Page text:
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Evolutionary analysis of genes coding for Cysteine-RIch Secretory Proteins (CRISPs) in mammals

AuthorsArévalo, Lena; Brukman, Nicolás G.; Cuasnicú, Patricia S.; Roldán, Eduardo R. S.
KeywordsSexual selection
Issue Date2020
PublisherBioMed Central
CitationBMC Evolutionary Biology 20(1): 67 (2020)
Abstract[Background]: Cysteine-RIch Secretory Proteins (CRISP) are expressed in the reproductive tract of mammalian males and are involved in fertilization and related processes. Due to their important role in sperm performance and sperm-egg interaction, these genes are likely to be exposed to strong selective pressures, including postcopulatory sexual selection and/or male-female coevolution. We here perform a comparative evolutionary analysis of Crisp genes in mammals. Currently, the nomenclature of CRISP genes is confusing, as a consequence of discrepancies between assignments of orthologs, particularly due to numbering of CRISP genes. This may generate problems when performing comparative evolutionary analyses of mammalian clades and species. To avoid such problems, we first carried out a study of possible orthologous relationships and putative origins of the known CRISP gene sequences. Furthermore, and with the aim to facilitate analyses, we here propose a different nomenclature for CRISP genes (EVAC1–4, “EVolutionarily-analyzed CRISP”) to be used in an evolutionary context.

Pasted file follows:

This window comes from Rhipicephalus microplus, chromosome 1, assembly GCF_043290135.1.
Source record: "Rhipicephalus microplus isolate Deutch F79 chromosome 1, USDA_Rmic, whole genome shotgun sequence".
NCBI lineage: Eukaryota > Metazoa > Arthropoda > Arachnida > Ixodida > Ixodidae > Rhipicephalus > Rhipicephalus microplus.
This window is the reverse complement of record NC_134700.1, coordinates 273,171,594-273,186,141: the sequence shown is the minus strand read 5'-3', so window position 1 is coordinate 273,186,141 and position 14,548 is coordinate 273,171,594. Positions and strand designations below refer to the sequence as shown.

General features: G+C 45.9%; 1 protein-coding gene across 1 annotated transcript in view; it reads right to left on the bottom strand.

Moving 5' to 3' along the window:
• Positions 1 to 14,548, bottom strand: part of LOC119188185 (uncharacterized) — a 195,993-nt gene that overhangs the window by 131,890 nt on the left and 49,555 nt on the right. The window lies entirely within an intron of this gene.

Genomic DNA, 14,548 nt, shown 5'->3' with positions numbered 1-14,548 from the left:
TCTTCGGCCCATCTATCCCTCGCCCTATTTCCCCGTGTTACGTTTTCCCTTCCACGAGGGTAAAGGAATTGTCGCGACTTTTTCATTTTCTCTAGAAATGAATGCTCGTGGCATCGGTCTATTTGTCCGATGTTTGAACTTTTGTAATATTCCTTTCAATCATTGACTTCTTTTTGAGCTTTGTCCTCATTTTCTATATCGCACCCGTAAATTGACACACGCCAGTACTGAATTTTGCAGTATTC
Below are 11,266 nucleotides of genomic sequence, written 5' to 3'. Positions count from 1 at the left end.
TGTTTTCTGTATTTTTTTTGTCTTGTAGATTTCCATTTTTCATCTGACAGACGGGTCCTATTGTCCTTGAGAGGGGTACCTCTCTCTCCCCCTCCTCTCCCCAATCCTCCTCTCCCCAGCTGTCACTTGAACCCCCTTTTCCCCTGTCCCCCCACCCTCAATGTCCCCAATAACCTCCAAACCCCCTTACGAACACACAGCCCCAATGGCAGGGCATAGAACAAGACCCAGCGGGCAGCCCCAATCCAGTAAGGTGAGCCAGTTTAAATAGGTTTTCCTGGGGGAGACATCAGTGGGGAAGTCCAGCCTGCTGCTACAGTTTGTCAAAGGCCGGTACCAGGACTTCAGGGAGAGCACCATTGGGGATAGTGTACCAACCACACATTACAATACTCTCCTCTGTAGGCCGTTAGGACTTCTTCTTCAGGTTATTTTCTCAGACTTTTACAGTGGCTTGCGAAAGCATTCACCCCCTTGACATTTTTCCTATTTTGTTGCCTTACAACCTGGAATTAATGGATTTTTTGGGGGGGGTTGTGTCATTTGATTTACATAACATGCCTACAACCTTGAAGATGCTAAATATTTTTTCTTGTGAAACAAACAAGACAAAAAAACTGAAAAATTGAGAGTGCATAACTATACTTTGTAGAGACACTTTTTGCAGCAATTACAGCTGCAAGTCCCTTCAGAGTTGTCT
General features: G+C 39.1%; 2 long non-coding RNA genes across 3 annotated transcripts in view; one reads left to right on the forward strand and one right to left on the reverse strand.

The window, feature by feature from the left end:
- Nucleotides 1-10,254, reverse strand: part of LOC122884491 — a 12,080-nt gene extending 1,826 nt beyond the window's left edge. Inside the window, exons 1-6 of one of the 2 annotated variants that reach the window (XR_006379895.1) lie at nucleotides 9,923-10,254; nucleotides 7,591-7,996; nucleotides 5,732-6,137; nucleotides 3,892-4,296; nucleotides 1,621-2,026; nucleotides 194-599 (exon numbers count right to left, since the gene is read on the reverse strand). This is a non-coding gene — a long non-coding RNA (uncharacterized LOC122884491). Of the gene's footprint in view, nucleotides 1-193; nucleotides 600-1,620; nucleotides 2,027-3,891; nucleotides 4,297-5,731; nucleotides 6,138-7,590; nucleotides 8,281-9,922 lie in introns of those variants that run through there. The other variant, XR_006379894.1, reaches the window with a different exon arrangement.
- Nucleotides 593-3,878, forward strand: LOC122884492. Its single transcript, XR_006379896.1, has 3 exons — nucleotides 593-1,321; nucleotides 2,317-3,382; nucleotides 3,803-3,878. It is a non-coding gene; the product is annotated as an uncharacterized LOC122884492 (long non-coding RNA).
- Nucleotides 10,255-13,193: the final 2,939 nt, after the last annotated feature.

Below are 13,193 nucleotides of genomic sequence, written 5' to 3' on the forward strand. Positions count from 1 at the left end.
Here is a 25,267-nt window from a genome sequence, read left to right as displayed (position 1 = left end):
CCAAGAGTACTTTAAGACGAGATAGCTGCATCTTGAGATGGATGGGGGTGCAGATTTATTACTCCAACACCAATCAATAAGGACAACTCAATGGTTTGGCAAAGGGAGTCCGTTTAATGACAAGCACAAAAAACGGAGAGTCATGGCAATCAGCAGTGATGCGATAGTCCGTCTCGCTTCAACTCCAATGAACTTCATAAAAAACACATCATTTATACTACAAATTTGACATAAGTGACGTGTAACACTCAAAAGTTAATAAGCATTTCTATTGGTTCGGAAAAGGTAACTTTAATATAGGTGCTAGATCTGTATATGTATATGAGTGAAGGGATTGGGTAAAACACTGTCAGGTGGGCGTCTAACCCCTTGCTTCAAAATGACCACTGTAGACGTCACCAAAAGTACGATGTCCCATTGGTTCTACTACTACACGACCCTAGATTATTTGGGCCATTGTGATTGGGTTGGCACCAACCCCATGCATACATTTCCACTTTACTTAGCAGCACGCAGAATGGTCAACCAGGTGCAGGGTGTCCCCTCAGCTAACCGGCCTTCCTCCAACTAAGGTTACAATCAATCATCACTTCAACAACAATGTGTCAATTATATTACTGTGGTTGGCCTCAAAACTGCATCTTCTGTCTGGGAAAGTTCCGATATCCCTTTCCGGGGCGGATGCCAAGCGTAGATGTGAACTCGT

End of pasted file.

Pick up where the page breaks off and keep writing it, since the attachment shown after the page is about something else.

[Results]: We found differing selective pressures among Crisp genes. CRISP1/4 (EVAC1) and CRISP2 (EVAC2) orthologs are found across eutherian mammals and seem to be conserved in general, but show signs of positive selection in primate CRISP1/4 (EVAC1). Rodent Crisp1 (Evac3a) seems to evolve under a comparatively more relaxed constraint with positive selection on codon sites. Finally, murine Crisp3 (Evac4), which appears to be specific to the genus Mus, shows signs of possible positive selection. We further provide evidence for sexual selection on the sequence of one of these genes (Crisp1/4) that, unlike others, is thought to be exclusively expressed in male reproductive tissues.
[Conclusions]: We found differing selective pressures among CRISP genes and sexual selection as a contributing factor in CRISP1/4 gene sequence evolution. Our evolutionary analysis of this unique set of genes contributes to a better understanding of Crisp function in particular and the influence of sexual selection on reproductive mechanisms in general.
Publisher version (URL)https://doi.org/10.1186/s12862-020-01632-5
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